Originally published on Fri April 11, 2014 11:36 pm
In Ukraine's eastern city of Donetsk, activists who want to align the country more with Russia seized a regional administration building in the center of town last weekend. NPR correspondent Ari Shapiro went inside the building Friday and reports on what it was like:
Originally published on Fri April 11, 2014 12:31 pm
A highway in Northern California was turned into an inferno Thursday when a FedEx truck slammed into a charter bus full of high school students.
The California Highway Patrol says at least 10 people, including both drivers and five of the teenagers, were killed. An additional 30 or so people were injured. Those who survived escaped through smashed windows.
This week marks the 20th anniversary of the Rwandan genocide: three months of slaughter in which nearly a million people were killed.
As a scholar, Samantha Power wrote extensively about the U.S. failure to intervene in Rwanda and bring the genocide to an end. Now, as the U.S. ambassador to the United Nations, Power led the American delegation to memorial services in Rwanda this past Monday.
When he was a high school sophomore, Collin Smith was in a car accident that left him a quadriplegic.
Ernest Greene, 50 years Collin's senior, had never met Collin, but he attended the same church. And when he heard about Collin's accident, he decided he wanted to help. He offered to do whatever Collin needed, from taking him to school to helping him shave. And when Collin began college, Ernest went too.
"What made you want to go to college with me?" Collin, now 23, asked Ernest in a visit to StoryCorps in Asheboro, N.C.
Weighing in at more than $1 trillion, student loan debt is now larger than total credit card debt. Morning Edition recently asked young adults about their biggest concerns, and more than two-thirds of respondents mentioned college debt. Many say they have put off marriage or buying a home because of the financial burden they took on as students.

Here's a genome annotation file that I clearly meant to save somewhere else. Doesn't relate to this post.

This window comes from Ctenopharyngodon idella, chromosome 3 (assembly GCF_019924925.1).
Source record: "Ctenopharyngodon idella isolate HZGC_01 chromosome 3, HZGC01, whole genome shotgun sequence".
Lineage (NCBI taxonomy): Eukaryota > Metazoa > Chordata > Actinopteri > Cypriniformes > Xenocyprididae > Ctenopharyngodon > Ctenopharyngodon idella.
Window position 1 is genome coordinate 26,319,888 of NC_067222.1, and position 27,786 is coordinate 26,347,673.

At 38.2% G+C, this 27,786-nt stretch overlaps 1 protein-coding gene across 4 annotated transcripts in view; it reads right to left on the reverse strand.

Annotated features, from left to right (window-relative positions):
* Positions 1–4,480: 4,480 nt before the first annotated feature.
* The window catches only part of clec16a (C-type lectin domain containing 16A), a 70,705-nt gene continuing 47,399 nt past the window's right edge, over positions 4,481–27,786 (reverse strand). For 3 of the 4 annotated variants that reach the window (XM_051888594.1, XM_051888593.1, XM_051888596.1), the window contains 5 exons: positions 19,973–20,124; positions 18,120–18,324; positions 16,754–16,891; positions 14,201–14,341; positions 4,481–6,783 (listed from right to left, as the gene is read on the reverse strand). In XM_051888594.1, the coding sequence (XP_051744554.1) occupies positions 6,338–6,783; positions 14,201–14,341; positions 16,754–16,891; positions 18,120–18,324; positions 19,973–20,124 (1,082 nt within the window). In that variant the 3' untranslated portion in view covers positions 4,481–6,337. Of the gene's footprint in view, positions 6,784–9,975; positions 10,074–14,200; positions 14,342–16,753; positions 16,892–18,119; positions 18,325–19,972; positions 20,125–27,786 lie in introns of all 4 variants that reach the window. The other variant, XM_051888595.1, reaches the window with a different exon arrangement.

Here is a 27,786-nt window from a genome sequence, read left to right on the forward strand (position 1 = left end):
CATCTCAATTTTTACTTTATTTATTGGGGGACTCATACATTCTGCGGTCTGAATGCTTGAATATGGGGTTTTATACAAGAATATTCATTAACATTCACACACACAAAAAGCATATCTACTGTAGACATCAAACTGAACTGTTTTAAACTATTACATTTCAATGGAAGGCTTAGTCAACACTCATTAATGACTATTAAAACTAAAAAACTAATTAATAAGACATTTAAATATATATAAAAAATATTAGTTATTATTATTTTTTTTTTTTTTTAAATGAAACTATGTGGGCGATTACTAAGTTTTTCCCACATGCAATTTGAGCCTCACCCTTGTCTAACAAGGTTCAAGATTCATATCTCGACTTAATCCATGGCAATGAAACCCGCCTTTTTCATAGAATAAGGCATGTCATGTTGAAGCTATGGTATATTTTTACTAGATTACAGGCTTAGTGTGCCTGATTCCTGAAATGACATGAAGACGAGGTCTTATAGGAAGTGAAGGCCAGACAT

They call them the "Lazarus" cases, after the Biblical character who died but was revived by Jesus. They are survivors of the latest outbreak of Ebola.
Ebola often grabs global headlines as the killer virus that can result in a death rate of up to 90 percent. But in Guinea, the death rate in the current outbreak has been about 60 percent. So there are survivors — to the delight of the overworked doctors, health workers and, of course, the patients who have recovered.
Originally published on Thu April 10, 2014 5:35 pm
Health Secrerary Kathleen Sebelius is resigning after a five-year term that will no doubt be remembered for the calamitous implementation of President Obama's signature legislation, the Affordable Care Act.
If you remember, when the federal government unveiled HealthCare.gov, where Americans could buy health insurance mandated by Obamacare, the site was essentially useless for weeks after it launched in October.
The House of Representatives saw a rare win-win day on the floor with passage of this year's Ryan budget.